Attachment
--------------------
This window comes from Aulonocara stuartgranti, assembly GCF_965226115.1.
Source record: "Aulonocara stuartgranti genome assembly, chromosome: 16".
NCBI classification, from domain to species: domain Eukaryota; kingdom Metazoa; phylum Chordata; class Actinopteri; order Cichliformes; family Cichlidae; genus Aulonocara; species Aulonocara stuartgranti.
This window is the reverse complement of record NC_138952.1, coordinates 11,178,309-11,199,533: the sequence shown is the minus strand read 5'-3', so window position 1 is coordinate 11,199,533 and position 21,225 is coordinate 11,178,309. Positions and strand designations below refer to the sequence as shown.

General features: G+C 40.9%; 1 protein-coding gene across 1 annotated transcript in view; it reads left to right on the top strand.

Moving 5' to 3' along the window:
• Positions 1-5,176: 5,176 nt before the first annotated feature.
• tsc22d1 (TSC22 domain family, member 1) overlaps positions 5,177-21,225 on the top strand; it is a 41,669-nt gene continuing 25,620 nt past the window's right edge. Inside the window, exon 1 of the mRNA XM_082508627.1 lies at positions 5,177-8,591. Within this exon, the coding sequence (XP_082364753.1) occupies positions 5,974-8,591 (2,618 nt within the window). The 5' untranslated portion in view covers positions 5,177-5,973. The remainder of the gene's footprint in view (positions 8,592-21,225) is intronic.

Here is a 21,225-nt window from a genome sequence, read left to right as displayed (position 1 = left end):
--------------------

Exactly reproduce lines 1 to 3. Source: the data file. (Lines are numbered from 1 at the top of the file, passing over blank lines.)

This window comes from Aulonocara stuartgranti, assembly GCF_965226115.1.
Source record: "Aulonocara stuartgranti genome assembly, chromosome: 16".
NCBI classification, from domain to species: domain Eukaryota; kingdom Metazoa; phylum Chordata; class Actinopteri; order Cichliformes; family Cichlidae; genus Aulonocara; species Aulonocara stuartgranti.